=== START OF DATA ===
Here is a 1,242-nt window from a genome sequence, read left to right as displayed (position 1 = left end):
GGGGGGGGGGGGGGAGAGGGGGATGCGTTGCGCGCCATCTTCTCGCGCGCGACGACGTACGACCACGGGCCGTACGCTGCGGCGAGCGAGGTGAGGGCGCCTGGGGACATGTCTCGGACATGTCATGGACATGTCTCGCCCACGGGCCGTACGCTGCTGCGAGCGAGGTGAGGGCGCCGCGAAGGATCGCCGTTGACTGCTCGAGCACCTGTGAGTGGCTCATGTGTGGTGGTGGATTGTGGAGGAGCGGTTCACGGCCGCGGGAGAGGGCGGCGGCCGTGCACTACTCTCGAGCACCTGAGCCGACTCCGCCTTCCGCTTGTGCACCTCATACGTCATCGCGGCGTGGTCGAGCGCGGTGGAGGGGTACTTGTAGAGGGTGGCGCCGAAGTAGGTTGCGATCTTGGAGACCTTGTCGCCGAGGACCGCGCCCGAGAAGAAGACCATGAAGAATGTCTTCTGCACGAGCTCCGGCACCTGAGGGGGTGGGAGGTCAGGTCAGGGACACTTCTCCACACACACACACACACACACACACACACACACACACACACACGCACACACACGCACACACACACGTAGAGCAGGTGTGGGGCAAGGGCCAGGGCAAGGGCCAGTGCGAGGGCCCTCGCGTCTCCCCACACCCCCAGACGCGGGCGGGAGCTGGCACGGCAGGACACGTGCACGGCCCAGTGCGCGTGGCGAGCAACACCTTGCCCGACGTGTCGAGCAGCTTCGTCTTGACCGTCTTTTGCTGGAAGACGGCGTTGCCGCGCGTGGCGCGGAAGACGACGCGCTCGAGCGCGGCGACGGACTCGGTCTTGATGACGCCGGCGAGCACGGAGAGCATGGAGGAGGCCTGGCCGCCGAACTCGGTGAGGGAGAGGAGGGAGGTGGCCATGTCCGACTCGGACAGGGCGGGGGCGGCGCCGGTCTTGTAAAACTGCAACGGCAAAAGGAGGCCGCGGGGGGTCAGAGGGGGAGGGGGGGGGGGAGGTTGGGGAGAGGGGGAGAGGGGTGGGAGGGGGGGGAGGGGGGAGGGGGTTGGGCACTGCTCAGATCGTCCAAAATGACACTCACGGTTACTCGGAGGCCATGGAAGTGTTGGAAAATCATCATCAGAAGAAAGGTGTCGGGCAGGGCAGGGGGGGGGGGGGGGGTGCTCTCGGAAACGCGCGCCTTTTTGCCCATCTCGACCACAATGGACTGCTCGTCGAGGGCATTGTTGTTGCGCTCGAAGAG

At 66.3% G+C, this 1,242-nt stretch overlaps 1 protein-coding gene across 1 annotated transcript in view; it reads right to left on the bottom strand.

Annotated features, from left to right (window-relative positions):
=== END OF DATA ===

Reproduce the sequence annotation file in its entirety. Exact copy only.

Here is a 1,242-nt window from a genome sequence, read left to right as displayed (position 1 = left end):
GGGGGGGGGGGGGGAGAGGGGGATGCGTTGCGCGCCATCTTCTCGCGCGCGACGACGTACGACCACGGGCCGTACGCTGCGGCGAGCGAGGTGAGGGCGCCTGGGGACATGTCTCGGACATGTCATGGACATGTCTCGCCCACGGGCCGTACGCTGCTGCGAGCGAGGTGAGGGCGCCGCGAAGGATCGCCGTTGACTGCTCGAGCACCTGTGAGTGGCTCATGTGTGGTGGTGGATTGTGGAGGAGCGGTTCACGGCCGCGGGAGAGGGCGGCGGCCGTGCACTACTCTCGAGCACCTGAGCCGACTCCGCCTTCCGCTTGTGCACCTCATACGTCATCGCGGCGTGGTCGAGCGCGGTGGAGGGGTACTTGTAGAGGGTGGCGCCGAAGTAGGTTGCGATCTTGGAGACCTTGTCGCCGAGGACCGCGCCCGAGAAGAAGACCATGAAGAATGTCTTCTGCACGAGCTCCGGCACCTGAGGGGGTGGGAGGTCAGGTCAGGGACACTTCTCCACACACACACACACACACACACACACACACACACACACACACGCACACACACGCACACACACACGTAGAGCAGGTGTGGGGCAAGGGCCAGGGCAAGGGCCAGTGCGAGGGCCCTCGCGTCTCCCCACACCCCCAGACGCGGGCGGGAGCTGGCACGGCAGGACACGTGCACGGCCCAGTGCGCGTGGCGAGCAACACCTTGCCCGACGTGTCGAGCAGCTTCGTCTTGACCGTCTTTTGCTGGAAGACGGCGTTGCCGCGCGTGGCGCGGAAGACGACGCGCTCGAGCGCGGCGACGGACTCGGTCTTGATGACGCCGGCGAGCACGGAGAGCATGGAGGAGGCCTGGCCGCCGAACTCGGTGAGGGAGAGGAGGGAGGTGGCCATGTCCGACTCGGACAGGGCGGGGGCGGCGCCGGTCTTGTAAAACTGCAACGGCAAAAGGAGGCCGCGGGGGGTCAGAGGGGGAGGGGGGGGGGGAGGTTGGGGAGAGGGGGAGAGGGGTGGGAGGGGGGGGAGGGGGGAGGGGGTTGGGCACTGCTCAGATCGTCCAAAATGACACTCACGGTTACTCGGAGGCCATGGAAGTGTTGGAAAATCATCATCAGAAGAAAGGTGTCGGGCAGGGCAGGGGGGGGGGGGGGGGTGCTCTCGGAAACGCGCGCCTTTTTGCCCATCTCGACCACAATGGACTGCTCGTCGAGGGCATTGTTGTTGCGCTCGAAGAG

At 66.3% G+C, this 1,242-nt stretch overlaps 1 protein-coding gene across 1 annotated transcript in view; it reads right to left on the bottom strand.

Annotated features, from left to right (window-relative positions):